Guardians of the Galaxy S01 E12: Crystal Blue Persuasion
This week, the Guardians of the Galaxy meet the Inhumans. We get a history lesson, a betrayal, and despite the musical and leading title, only a cameo by Crystal. Meet me after the jump for my thoughts on “Crystal Blue Persuasion.”
We’ve done this dance before, though not necessarily in this particular venue. The Inhumans have featured prominently on “Marvel’s Agents of S.H.I.E.L.D.” We have yet to meet the Inhuman Royal Family of Black Bolt, Medusa, Crystal, Gorgon, Karnak, Triton, and Lockjaw in the hidden city of Attilan, but we have met Inhumans. One would assume the Royal Family is being saved for the feature film The Inhumans a few years down the road.
We have met those who were thousands of years previous genetically manipulated by the Kree, who calling themselves the Inhumans and are now in hiding. Exposure to the terrigen mist and the terrigen crystals have given them phenomenal powers beyond normal humans. Of course, on the TV series, we are only seeing the tip of the iceberg. In this episode of “GotG” we’re seeing the originals, the Royal Family created by Stan Lee and Jack Kirby back in the day.
We have gone over who the Inhumans are in the Marvel Television Universe (and by design, the Marvel Cinematic Universe) but not the Marvel Animated Universe. Much like the Guardians of the Galaxy themselves, the Inhumans have appeared in different forms in different venues of the MAU, which again brings up the idea that the Guardians are off by themselves, or a dream, or a fantasy.
These Inhumans, the Royal Family specifically, have been infected with a plague that grows terrigen crystals on their bodies, causing illness, and eventual crystalline forms as seen in the Alpha Primitives. Black Bolt decided that the best way to deal with this malady was to launch the whole city of Attilan into space in hopes that the Kree might have a cure for them. Right, that’s logical. Just for the record, although the Kree did create the Inhumans, they have always considered them weapons or slaves, not a good relationship.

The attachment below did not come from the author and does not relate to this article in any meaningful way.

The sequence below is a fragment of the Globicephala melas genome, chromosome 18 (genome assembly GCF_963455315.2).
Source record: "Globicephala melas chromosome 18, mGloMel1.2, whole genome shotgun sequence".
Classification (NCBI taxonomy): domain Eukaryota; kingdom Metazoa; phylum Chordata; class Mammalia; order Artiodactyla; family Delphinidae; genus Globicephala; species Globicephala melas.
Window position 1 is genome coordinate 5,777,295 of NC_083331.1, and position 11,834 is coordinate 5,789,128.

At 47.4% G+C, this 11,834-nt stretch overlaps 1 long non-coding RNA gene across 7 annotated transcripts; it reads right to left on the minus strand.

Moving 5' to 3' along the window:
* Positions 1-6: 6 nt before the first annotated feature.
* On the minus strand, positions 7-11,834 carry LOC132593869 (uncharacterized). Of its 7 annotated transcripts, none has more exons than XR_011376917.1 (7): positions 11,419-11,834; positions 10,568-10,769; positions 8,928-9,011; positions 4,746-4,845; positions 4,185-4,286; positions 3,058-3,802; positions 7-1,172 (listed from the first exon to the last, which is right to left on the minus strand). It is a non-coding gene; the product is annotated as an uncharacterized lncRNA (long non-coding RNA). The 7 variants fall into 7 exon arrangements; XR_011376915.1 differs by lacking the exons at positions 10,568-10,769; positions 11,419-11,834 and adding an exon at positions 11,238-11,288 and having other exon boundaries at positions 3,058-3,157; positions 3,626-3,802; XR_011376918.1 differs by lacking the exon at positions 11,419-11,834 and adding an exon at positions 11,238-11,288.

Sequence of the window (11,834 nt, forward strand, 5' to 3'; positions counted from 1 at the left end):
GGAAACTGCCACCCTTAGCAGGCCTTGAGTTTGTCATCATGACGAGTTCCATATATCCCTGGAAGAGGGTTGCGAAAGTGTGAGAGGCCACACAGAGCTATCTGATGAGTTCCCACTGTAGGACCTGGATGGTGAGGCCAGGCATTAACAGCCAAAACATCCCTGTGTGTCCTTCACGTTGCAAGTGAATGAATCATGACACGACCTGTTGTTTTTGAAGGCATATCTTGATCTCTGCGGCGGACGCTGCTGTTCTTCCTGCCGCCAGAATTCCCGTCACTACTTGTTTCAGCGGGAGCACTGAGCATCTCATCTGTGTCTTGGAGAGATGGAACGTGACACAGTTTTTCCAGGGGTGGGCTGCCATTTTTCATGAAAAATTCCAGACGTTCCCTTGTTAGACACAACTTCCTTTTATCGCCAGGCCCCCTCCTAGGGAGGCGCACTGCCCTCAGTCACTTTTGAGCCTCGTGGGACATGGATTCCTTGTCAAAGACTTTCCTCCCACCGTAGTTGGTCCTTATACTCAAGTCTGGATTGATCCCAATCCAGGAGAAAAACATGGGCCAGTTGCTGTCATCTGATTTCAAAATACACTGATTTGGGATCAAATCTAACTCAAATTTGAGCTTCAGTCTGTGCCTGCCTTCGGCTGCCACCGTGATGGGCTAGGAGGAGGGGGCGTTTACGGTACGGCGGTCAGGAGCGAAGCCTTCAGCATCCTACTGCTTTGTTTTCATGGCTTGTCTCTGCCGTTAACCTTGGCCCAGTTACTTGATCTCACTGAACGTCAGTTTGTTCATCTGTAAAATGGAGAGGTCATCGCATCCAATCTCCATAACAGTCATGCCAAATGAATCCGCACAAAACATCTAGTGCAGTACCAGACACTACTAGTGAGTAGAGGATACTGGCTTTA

The Story and the Sitcom
In the midst of Star-Lord trying to teach his shipmates how to play baseball, Lockjaw teleports in and takes the ball before bopping back and kidnapping Quill and Gamora. The baseball thing, sigh, is what used to be called back in the silver age of sitcoms, the B (or C) plot. It was used often in shows like “The Brady Bunch” to shine a spotlight, even if for comic relief, on characters not used in the A plot. It was usually branded by silliness and most often starring Cousin Oliver. Again, sigh, “Guardians of the Galaxy” is too cool to have a Cousin Oliver. Much like the bit with Drax’s cooking last time, we didn’t need it.
Once everyone was on board Attilan, I kinda dug the dual telling by Medusa and Maximus of the Inhumans’ backstory, cleverly done. And Maximus the Mad is the star here voiced by Diedrich Bader, bravo. The properties of the crystals vs. those of the CryptoCube and the Cosmic Seed don’t really make much sense, but let’s face facts, has the Cosmic Seed plot made much sense from the get-go? What counts is we get to see Black Bolt in action. Oh, what’s that you say? The Guardians were there too? I couldn’t tell. Let’s hope things get better next time…
Posted on February 29, 2016, in Glenn Walker, guardians of the galaxy, Marvel, television and tagged brady bunch, cousin oliver, diedrich bader, guardians of the galaxy, Jack Kirby, Kree, marvel animated universe, marvel cinematic universe, Marvel's Agents of S.H.I.E.L.D, Stan Lee, The Inhumans. Bookmark the permalink. Leave a comment.